I spent last night in bed with Carrie Fisher.
Let me rephrase that. I spent last night in bed with Shockaholic, the new book by Carrie Fisher. I read it in one long sitting along with a bag of Fig Newtons and a Lucy episode in between.
Like her last book, Wishful Drinking, it’s a slim, compact 156 page regurgitation of being the daughter of 2 famous and frequently fucked-up parents filled with her notorious, explicit lore.
It begins with her naked account of receiving shock treatments (ECT) for her ongoing struggle with depression. She’s pretty jolly over this even after admitting she had to staff out her only daughter to the kid’s father since self-indulgence reigned so high. Her willingness to let it all hang out made me both uncomfortable and awed. She relentlessly makes fun of her rising weight and aging demeanor in a way that I never could. She made me so nervous at one point I got up to put on make-up.
What’s so odd about that?
It was 3AM.
I have to say that was my least favorite part of the book but when she segues into her parents (Debbie Reynolds and Eddie Fisher) both writer and reader are off to the races.
Her description of her step-father, Harry Karl, who married her mother when Carrie was 3, is particularly hilarious. I guess the rule is, if you’re willing to expose yourself without mercy then it’s alright to tear apart another in the same vein.
Mr. Karl died in 1982 I’m sure assuming his famous flatulence did too but his step-daughter decided to mischievously resurrect it. Here’s a tip for you – the next time you choose to publicly pass gas make sure you look both ways.
What a thing to be remembered for.
Debbie Reynolds was married to him for 13 years yet it sounds like such a sham or shame, if you will. My perpetual naivete never allows me to comprehend staying with someone for any other reason but love.
She was only married to Carrie’s father, Eddie Fisher, for 4 years when Elizabeth Taylor came along and swiped him like a debit card.
He was the best friend of Mike Todd, one of Liz’s 7 husbands, who died in a plane crash in 1957. I guess you could say Mr. Fisher paid a very long condolence call that broke up his marriage to Debbie. Years later when Carrie cornered her former step-mother about busting up their home she said something to the effect of, “Let’s just say your father and I kept Mike Todd alive.” Don’t ask me what but there was something terribly noble in that statement.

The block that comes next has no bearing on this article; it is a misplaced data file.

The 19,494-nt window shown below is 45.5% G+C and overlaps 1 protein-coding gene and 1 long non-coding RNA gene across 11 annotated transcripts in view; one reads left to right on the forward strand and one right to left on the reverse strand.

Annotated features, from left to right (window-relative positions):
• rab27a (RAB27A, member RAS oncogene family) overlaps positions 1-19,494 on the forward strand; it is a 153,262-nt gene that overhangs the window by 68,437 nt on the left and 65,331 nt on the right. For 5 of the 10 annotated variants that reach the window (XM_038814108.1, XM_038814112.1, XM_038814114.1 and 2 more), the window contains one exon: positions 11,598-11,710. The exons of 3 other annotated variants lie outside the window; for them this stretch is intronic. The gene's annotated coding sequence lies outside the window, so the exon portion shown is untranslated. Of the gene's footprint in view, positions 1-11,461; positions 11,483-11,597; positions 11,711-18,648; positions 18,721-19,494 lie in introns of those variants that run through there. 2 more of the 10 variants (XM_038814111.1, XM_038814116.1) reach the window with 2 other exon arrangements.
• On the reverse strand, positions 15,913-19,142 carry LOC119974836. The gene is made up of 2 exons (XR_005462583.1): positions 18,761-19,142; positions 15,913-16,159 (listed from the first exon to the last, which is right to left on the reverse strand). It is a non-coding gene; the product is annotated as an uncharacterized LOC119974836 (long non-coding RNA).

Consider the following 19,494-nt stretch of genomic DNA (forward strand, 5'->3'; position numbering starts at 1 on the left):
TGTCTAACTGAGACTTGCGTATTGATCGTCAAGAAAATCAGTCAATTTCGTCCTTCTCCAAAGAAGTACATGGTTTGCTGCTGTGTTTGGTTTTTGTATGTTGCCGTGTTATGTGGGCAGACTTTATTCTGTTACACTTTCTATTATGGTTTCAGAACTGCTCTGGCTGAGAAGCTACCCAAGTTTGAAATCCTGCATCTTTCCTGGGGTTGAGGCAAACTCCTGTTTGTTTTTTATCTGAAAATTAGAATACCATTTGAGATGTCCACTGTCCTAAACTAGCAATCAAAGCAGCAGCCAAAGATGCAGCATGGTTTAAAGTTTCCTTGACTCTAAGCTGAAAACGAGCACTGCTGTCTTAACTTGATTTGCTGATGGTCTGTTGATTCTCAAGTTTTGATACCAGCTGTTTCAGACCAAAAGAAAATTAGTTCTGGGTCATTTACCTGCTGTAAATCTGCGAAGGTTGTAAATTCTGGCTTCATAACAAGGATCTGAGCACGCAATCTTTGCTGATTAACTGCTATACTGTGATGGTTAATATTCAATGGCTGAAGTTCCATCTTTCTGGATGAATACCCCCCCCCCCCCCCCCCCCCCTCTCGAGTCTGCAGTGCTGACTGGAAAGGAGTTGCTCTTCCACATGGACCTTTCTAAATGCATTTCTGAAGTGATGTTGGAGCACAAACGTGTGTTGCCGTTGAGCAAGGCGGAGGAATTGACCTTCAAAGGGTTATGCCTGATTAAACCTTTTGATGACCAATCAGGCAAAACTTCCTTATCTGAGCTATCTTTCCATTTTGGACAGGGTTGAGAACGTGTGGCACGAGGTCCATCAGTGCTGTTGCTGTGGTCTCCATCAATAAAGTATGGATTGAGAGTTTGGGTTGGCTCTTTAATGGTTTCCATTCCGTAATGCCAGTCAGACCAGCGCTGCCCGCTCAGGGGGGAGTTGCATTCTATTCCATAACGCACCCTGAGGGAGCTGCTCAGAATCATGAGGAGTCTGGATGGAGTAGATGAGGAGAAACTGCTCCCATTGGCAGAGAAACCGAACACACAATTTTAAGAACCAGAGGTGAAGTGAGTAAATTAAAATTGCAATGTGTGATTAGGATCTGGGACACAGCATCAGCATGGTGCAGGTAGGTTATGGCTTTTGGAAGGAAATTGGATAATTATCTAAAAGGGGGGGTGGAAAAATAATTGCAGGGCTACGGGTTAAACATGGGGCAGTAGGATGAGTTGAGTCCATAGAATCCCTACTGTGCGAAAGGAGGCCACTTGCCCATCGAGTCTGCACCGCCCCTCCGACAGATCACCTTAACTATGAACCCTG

That’s all water under the bridge since all 3 woman resolved their differences before Elizabeth died in 2011. In the chapter ‘Oy! My Pa-Pa,’ Carrie tells the story of Liz pushing her into a swimming pool absolving her of all sins.
There’s also a lengthy anecdote about Ted Kennedy that’s not too flattering.
Oh, what’s one more.
It’s not all sarcasm and scorn. When she talks about her father and close friends who have died it changes temperature quickly.
‘The thing is, I’ve helped people die. Not that they couldn’t have done it without me. And lord knows all too many people end up doing it alone. But I’ve kept my fair share of vigils at the bedsides of those with only a few moments, or days, or weeks to spare…
Everyone understands their role. One stays until the other person can’t anymore. And the one who won’t be able to stick around is much more important than the one who can…
This last passage really hit home. It reminded me of when my friend Nancy passed away. She had so many other friends much closer to her but chose me to be on call. I was grateful for what C.F. wrote because for the first time I understood one’s part holding that vigil when someone is preparing to leave.
Carrie Fisher claims her memory has been compromised because of her shock treatments but to the contrary, long term wise anyway, her clarity resonates clear as a bell.
With all of her admitted flaws and weaknesses she’s a hellova writer. Candor on any level whether your talking about addiction, sexual preference or sins of your parents is worthy of well-deserved admiration.
If you like tales of old Hollywood when movie stars stole each others husbands and married men solely for their cash, along with spoiled, randy senators and a certain deceased rock star that will forever remain an enigma (I’m not telling), you’ll like Shockaholic.
It isn’t every day you read a book that has irreverence draped on one side while poignancy graces the other.
At least that’s been my experience.